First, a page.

Bilateral Total Knee Replacement Patient Finds Compassion and Care at Good Shepherd
Lori Geiger, a dental assistant with a passion for ice hockey, has had knee troubles for years. When she was 16 years old, she tore her knee cap loose during gym class. Reconstructive surgery repaired the damage, but years of osteoarthritis and wear and tear eventually took their toll. With bone on bone contact, she had extreme pain in both knees, making it difficult for her to get through the work day.
Looking for a solution that would not take her away from work, Lori tried steroid injections in both knees. The injections relieved the pain for a while, but it was becoming increasingly clear that she needed a permanent solution – bilateral knee replacement.
One of Lori’s first priorities was to plan for rehabilitation. A single knee replacement is difficult, so with both knees, Lori knew she had to have solid plans in place to help her recover. She asked a number of people for recommendations, and Good Shepherd was the consistent answer. Two days after her surgery, Lori transferred to Good Shepherd Rehabilitation Hospital for an inpatient stay and was immediately struck by the passion of Good Shepherd’s entire team.
“A lot of people are good at their jobs,” says Lori. “One of the things that you can’t help but notice is how much everyone at Good Shepherd loves their jobs. Every single person I met – from the nurses to the doctors to the cleaning staff - clearly loves where they work and what they do.”
Lori planned her surgery over the holidays to minimize the impact on her office. Although she was entitled to up to eight weeks off, she was determined to go back to work in four. She had three hours of physical and occupational therapy every day, and she says that while her therapists encouraged her, they constantly monitored her for pain and fatigue to make sure she did not overdo it.
At one point during her stay, she spoke with her siblings, who were together baking cookies for the holidays. She said it was difficult being in the hospital and missing her family’s traditions but her therapists knew just what to do.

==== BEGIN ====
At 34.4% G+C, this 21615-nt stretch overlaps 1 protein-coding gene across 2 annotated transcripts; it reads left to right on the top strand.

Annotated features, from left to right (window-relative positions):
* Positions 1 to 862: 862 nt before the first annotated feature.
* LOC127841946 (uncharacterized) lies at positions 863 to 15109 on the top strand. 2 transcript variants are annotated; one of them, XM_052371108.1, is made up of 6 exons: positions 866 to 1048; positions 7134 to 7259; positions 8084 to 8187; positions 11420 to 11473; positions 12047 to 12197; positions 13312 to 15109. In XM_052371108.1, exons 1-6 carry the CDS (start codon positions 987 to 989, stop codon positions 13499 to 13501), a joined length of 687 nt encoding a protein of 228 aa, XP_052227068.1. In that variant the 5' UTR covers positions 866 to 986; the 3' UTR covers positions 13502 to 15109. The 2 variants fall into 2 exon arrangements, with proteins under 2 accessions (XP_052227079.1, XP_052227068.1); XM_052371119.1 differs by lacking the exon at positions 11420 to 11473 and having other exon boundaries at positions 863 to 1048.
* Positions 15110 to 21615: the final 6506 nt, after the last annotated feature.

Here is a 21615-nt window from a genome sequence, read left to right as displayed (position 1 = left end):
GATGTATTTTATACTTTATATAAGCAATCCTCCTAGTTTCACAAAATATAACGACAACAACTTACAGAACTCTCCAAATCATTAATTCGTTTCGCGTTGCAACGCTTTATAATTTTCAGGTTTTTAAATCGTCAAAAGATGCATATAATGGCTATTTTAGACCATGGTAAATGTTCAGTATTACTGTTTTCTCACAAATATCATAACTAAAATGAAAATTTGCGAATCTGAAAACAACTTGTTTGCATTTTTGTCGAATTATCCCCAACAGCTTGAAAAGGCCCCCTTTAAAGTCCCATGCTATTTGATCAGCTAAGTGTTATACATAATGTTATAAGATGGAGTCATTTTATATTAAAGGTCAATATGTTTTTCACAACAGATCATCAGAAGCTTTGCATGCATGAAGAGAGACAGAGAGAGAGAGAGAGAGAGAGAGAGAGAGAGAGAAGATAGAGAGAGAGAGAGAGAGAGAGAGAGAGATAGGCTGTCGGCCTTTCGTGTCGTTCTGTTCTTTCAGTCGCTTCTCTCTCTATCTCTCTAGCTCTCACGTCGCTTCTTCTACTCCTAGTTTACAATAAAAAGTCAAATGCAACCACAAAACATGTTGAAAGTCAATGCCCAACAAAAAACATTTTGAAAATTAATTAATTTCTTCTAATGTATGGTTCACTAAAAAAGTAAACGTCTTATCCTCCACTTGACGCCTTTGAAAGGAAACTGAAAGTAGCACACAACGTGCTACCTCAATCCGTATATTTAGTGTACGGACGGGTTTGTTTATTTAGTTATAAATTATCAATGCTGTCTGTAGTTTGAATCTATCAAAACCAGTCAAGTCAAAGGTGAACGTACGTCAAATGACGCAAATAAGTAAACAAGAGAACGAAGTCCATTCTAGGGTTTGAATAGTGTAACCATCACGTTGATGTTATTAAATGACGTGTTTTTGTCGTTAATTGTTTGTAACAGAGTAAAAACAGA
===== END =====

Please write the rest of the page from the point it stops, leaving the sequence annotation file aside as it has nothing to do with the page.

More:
“My physical therapist saw that I was upset about it,” says Lori. “So she and I went into Good Shepherd’s therapy kitchen and baked Christmas cookies as my therapy that day. We even had carols playing in the background, and it made me feel so much better.”
Lori’s function and pain levels improved every day, and after a week, it was time for her to go home and continue rehabilitation as an outpatient. She had the option to go elsewhere, but insisted on finishing her rehabilitation at Good Shepherd because she knew she could get better outcomes in less time.
“Lori was really motivated,” says therapist Judy Christman, PTA. “She was using a walker when she started outpatient rehabilitation. Lori was younger than the typical knee replacement patient, so we focused on higher function activities such as squatting, kneeling and transfers from multiple surfaces. After 14 therapy sessions, she left not needing additional support of any kind.”
Twice a week, Lori visits Good Shepherd’s public gym, Optimal Fitness, where she continues to build her strength using a routine developed by the exercise physiology staff.
Today, Lori feels great and says Good Shepherd was there to support her every step of the way. When her insurance company wanted to shorten her stay, Good Shepherd went to bat to ensure she received the care she needed. When she was discharged to go home, Good Shepherd arranged transportation for her.
“I can’t say enough about Good Shepherd,” says Lori. “It wasn’t just therapy; it was the extra time they took to get to know me and treat me like a friend. I’m so glad I insisted on Good Shepherd.”
To learn more about Orthopedic Rehabilitation Programs at Good Shepherd, call 1-888-44-REHAB (73422) or contact us online today.